I am posting a diagram of the geometric parameters that I swept. The only one not included is the vertical space between the ESD and sample that sweeps perpendicularly out of the image
From the data I have gathered from a variety of MATLAB sweeps, I think that the optimal geometry I can produce has the parameters in the attached image. Neither the original or optimized drawing is to scale. The gap between the arms of the electrodes should be 1.25 mm, the arm width 0.55 mm, the arm length 16 mm, and the offset of the arms 3.5 mm.
It is also optimal to place the ESD as close to the sample disk as can reasonably be achieved, at around 0.5 mm away. Since the force on the disk scales exponentially with the distance from the ESD, decreasing that gap is the most substantial way to impact the excitation. Decreasing the gap from 1 mm to .5 mm increases the excitation of the modes by approximately a factor of 8.
From my simulations, the shift in geometry alone still has a useful impact on the excitation. Modes 1 and 3 are the only two modes that are less excited by the new geometry, mode 1 is 10% weaker and mode 5 is 5% weaker. Modes 5 and 6 are nearly unaffected by the shift, mode 5 is 2% stronger and mode 6 is 5% stronger. Modes 7, 18 and 19 are outliers, 7 is excited by a factor of 7, 18 by a factor of 4 and 19 by a factor of 17. The rest of the modes are improved by between a factor of 1.5 and 3. For mode numbers, shapes, and frequencies a plot is included.
Link to image1.JPG Link to image2.JPG
We set up the model x3tst to acquire at 65kHz four signals coming from the PSL lab:
Elogs for the new Coatin RIng-down MEasurement lab had to start somewhere, so here is a couple of pictures of the optical table with shorter legs and of one of the two vacuum chambers that have been moved in.
We discovered a couple of days ago that the table was sitting on three legs only and the fourth one was dangling. I managed to adjust the height of the fourth leg using the large screw on the leg support. Now the table is properly supported by all four legs.
I moved the unused rack from the Crackling Noise lab to the C.Ri.Me lab. It will be used for the new cymac. I also started putting the new workstation together, but I'm missing some adaptors for the monitors.
This afternoon we opened the tall belljar vacuum chamber, and took everything out of it. All the stuff that was inside the chamber is "temporarily" stored on the floor beside the optical table.
We installed a "spacer" into the chamber, made from one of the optical table legs that were sitting in the hallway. We installed one of the aluminum base plates on top of it, so that the optical components will be at the level of the viewport. Another leg and a thinner base plate are installed out of the chamber, at a similar level.
After this we closed the chamber with one of the flats used for the old chamber, and a rubber o-ring. We started the roughing pump, quickly reached a pressure below 1 mTorr and switched on the turbo pump. Unfortunately, it seems that the low pressure gauge is not working properly, so we don't know what's the pressure right now. We'll check the gauge and controller tomorrow morning and swap it out if needed.
Fixed the 307 gauge controller (a missing contact on the rair panel). The low pressure gauge was connected to 1G port and has measured 1.7E-6 torr. We are not sure since how long the turbo was operating (no vacuum logger yet).
Installed a gate valve between the roughing and tubbo pump. See below a pump down curve. The convection gauge is not calibrated. the turbo started at 14th min (at about 3 torr)
At 5pm the pressure was 6.5e-6 torr.
Checked again at:
Please see prosidures for pumping down and venting with air for the test vacuum chamber here https://dcc.ligo.org/T1600304
Following Alena's procedure, at about 1:30pm LT I started the chamber pump down. At 14:15pm LT the pressure was still 240 mTorr
At 6:20pm the pressure was about 70 mTorr, so I started the turbo pump.
Today at 1:40pm pressure is 8.5e-7 Torr
We connected the analog output of the vacuum gauge controller to one of the ADC channels. The signal is calibrated so that the pressure is 10^(X3:CR1-PRESSURE_LOGTORR_OUT). Unfortunately the RTG does not know how to compute 10^x...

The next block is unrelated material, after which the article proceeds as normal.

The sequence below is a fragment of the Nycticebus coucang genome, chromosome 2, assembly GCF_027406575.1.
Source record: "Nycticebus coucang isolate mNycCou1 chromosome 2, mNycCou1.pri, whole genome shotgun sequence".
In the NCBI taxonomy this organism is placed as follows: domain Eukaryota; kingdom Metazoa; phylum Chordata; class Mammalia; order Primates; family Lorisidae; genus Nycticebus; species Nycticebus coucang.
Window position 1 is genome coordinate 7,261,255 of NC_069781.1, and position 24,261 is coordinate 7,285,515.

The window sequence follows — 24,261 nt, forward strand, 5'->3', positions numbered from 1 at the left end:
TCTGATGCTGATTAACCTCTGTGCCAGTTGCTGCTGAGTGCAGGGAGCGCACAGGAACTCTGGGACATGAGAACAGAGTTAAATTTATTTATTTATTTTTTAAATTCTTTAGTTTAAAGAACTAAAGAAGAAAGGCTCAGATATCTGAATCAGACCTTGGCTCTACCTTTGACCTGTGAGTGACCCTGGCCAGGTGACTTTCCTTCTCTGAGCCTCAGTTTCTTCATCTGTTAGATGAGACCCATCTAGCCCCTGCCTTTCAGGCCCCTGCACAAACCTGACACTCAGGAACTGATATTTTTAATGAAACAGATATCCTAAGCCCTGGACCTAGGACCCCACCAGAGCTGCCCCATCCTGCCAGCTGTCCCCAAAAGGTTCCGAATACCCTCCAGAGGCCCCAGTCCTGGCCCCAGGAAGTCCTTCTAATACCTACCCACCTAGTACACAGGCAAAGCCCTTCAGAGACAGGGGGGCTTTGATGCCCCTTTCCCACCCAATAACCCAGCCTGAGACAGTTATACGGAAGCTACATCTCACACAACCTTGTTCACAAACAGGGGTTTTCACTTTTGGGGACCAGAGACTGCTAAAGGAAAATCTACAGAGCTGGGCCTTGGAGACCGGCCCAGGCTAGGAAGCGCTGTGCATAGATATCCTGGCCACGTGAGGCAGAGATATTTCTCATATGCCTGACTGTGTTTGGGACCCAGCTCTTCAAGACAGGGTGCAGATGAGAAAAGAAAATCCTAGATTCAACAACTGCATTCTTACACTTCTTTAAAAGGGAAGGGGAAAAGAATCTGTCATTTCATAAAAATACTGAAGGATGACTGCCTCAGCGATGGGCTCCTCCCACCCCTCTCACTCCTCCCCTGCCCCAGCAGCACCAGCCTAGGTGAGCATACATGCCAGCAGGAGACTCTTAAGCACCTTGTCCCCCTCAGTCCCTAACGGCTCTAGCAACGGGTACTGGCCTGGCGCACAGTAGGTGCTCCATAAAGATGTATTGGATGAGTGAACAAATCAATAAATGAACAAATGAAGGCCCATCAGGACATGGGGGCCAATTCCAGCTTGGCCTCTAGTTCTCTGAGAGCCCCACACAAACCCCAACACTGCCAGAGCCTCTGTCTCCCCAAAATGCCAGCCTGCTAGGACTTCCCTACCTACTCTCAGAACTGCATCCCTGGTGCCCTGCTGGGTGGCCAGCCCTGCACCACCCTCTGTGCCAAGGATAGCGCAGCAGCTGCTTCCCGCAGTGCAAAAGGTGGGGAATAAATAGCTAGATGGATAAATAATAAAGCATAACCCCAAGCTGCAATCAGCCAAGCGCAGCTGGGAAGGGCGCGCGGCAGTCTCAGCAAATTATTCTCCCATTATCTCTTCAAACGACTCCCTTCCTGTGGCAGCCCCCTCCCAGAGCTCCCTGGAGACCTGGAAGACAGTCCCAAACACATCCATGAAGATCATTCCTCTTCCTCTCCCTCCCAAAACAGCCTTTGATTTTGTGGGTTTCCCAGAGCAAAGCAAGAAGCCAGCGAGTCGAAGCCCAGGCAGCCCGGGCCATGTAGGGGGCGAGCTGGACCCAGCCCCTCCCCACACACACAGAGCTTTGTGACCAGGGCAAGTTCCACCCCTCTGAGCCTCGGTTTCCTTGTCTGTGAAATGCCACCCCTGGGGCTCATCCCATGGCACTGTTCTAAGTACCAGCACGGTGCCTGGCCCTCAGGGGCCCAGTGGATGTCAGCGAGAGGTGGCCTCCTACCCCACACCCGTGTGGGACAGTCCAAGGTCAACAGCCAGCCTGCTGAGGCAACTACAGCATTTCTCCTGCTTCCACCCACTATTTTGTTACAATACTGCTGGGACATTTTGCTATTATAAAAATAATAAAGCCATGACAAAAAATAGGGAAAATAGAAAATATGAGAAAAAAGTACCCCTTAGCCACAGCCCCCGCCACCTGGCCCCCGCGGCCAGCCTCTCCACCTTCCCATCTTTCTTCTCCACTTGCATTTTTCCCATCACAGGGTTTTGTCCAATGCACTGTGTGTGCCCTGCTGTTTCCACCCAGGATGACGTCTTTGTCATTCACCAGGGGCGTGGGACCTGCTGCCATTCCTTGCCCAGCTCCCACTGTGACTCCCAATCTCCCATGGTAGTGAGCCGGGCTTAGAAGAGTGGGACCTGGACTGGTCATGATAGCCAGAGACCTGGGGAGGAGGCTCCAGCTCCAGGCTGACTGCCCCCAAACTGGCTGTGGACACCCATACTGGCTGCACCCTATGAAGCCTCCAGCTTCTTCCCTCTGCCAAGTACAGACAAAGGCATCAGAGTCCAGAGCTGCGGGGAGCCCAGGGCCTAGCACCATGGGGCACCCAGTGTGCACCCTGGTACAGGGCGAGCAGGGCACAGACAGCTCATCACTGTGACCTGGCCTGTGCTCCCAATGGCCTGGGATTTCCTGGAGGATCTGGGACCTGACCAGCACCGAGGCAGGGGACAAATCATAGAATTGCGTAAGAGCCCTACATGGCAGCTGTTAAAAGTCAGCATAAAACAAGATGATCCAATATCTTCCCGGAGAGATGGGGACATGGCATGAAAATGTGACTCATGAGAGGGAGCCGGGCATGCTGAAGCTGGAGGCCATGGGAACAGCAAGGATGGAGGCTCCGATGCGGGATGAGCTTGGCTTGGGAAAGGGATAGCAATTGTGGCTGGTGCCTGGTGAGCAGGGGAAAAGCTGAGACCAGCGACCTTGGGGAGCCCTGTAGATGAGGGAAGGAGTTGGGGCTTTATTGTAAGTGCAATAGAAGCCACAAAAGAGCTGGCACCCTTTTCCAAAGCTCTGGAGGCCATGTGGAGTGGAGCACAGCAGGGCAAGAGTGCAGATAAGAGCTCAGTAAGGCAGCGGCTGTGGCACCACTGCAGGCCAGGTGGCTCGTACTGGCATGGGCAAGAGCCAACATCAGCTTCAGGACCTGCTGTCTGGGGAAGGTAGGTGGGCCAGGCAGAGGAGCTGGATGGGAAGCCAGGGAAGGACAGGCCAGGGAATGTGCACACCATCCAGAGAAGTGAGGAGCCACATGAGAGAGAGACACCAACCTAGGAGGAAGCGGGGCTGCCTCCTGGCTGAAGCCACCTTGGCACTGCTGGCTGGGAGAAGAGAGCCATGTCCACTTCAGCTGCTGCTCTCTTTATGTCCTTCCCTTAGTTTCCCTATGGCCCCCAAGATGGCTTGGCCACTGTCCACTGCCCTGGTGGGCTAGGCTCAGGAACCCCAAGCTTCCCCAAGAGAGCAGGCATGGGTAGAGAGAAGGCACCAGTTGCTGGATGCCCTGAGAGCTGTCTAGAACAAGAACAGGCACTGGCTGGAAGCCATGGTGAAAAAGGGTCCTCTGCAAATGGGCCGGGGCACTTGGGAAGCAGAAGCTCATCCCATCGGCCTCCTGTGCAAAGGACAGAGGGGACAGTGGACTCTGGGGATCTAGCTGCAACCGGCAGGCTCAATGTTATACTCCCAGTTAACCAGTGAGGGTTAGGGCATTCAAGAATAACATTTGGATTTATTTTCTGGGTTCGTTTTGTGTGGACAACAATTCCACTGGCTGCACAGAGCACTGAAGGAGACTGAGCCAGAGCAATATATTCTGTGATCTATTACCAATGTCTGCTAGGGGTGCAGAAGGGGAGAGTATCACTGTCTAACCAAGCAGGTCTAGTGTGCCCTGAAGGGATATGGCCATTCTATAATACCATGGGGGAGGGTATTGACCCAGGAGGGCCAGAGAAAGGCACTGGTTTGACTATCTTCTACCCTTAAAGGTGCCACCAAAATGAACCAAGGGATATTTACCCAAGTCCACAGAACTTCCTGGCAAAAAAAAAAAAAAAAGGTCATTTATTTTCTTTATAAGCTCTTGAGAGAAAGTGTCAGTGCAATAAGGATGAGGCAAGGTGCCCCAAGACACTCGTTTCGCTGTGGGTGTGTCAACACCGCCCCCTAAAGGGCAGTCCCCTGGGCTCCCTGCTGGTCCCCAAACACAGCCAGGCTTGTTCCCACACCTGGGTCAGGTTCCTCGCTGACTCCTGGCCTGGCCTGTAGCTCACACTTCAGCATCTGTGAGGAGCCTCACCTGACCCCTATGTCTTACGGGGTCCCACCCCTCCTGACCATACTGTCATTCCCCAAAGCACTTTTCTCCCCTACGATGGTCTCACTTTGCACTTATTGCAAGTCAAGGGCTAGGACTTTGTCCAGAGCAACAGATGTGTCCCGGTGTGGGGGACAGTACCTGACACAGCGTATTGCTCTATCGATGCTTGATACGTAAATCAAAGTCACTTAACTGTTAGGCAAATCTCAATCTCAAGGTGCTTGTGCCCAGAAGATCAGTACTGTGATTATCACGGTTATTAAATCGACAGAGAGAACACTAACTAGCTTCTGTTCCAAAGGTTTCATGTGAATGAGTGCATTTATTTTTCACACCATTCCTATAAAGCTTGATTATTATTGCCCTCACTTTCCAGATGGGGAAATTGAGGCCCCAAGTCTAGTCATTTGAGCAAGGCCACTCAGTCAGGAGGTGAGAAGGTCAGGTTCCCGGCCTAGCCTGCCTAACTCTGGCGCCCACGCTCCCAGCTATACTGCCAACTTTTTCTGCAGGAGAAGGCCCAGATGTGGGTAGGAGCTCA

11:25am LT: closed valve between roughing and turbo pumps, switched off both pumps. Turbo pump is slowing down
After lunch I opened the chamber and removed everything from the inside.
The chamber around the vacuum gauge is really dirty now, see picture:
In addition, the electrostatic driver shows some signs of "burn" even though it was still working quite well. Unfortunately, whatever happened contaminated our sample:
As decided at out Red Door meeting, we're going to clean the vacuum chamber and move it to the large table, which will be enclosed in a clean room.
So today we disassembled and packaged the vacuum chamber, which is now ready to be trasnspoted to be cleaned and baked.
This morning we installed the clean room curtains and washed them. It turns out that the air filters are supposed to be powered at 277V (?) instead of 115V. So right now the flux is quite low. We are looking into the problem: either replace them with 115V modules or install a small transformer.
We also installed the vacuum chamber on the table and connected all the pumps and gauges. There are no leaks and we could pump down easily the empty chamber. We left for lunch when the pressure was at a few 1e-6 Tor and still going down.
Turbo pump off and spinning down at 9:37am LT. Pumo completely stopped at 11:15am LT
Openend the chamber and removed the sample at ~11:20am LT
I moved the turbo pump controller out of the clean room. Also, I installed the gauge controller on the Cymac rack.
I suspended the roughing pump with four springs. The reduction of the 58 Hz peak is similar to what I got when the pump was sitting on a box. So most of the coupling is due to acousting noise.
The SkyHook has been put in place and bolted down to the floor.
The following table shows the lowest eigenfrequency (Hz) for different sizes of disks
We attached one of the silicon lenses to a 1" optical post using some kapton tape, and installed it into the vacuum chamber. We built a simple periscope using standard optical component, and managed to send the optical level beam into the disk and back out.
To set a reference for the horizontal position of the disk we used the LMA method: we put a small container with water in place of the disk, and mark on a reference where the reflected beam hits out of the chamber:
We then put back the disk, and aligned it to have the beam hitting the same position. During pumdown we couldn't see any shift of the disk, judging from the position of the optical lever beam.
I connected the QPD to the ADC interface with a temporary cable running on the floor.
I could get signals. I still have a problem with the digital system: I can't access test points with dataviewer, but I get them with DTT. This will have to be fixed.
I checked that the QPD electronics works as expected, and that I can acquire the signals using the ADCs. A new model (x3cr1) is up and running. It acquires the four quadrants, convert them from counts to volts, and compensate for the analog whitening filter. The four quadrant signals are X3:CR1-Q1_OUT, X3:CR1-Q2_OUT, X3:CR1-Q3_OUT, X3:CR1-Q4_OUT.